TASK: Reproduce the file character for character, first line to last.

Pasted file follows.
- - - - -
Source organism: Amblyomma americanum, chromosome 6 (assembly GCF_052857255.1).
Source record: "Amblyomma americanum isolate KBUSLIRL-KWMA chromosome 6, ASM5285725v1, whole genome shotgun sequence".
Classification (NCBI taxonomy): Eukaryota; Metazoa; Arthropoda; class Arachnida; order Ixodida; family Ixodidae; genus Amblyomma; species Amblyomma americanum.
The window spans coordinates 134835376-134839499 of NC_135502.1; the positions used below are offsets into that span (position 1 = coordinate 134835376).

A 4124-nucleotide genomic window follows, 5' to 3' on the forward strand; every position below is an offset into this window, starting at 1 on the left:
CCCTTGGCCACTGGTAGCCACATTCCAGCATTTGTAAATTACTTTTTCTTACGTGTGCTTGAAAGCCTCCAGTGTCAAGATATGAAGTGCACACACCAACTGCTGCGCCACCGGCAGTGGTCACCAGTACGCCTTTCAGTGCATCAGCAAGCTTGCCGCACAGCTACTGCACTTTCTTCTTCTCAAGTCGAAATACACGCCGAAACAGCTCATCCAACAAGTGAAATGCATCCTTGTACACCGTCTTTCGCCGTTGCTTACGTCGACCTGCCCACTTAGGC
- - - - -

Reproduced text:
Source organism: Amblyomma americanum, chromosome 6 (assembly GCF_052857255.1).
Source record: "Amblyomma americanum isolate KBUSLIRL-KWMA chromosome 6, ASM5285725v1, whole genome shotgun sequence".
Classification (NCBI taxonomy): Eukaryota; Metazoa; Arthropoda; class Arachnida; order Ixodida; family Ixodidae; genus Amblyomma; species Amblyomma americanum.
The window spans coordinates 134835376-134839499 of NC_135502.1; the positions used below are offsets into that span (position 1 = coordinate 134835376).

A 4124-nucleotide genomic window follows, 5' to 3' on the forward strand; every position below is an offset into this window, starting at 1 on the left:
CCCTTGGCCACTGGTAGCCACATTCCAGCATTTGTAAATTACTTTTTCTTACGTGTGCTTGAAAGCCTCCAGTGTCAAGATATGAAGTGCACACACCAACTGCTGCGCCACCGGCAGTGGTCACCAGTACGCCTTTCAGTGCATCAGCAAGCTTGCCGCACAGCTACTGCACTTTCTTCTTCTCAAGTCGAAATACACGCCGAAACAGCTCATCCAACAAGTGAAATGCATCCTTGTACACCGTCTTTCGCCGTTGCTTACGTCGACCTGCCCACTTAGGC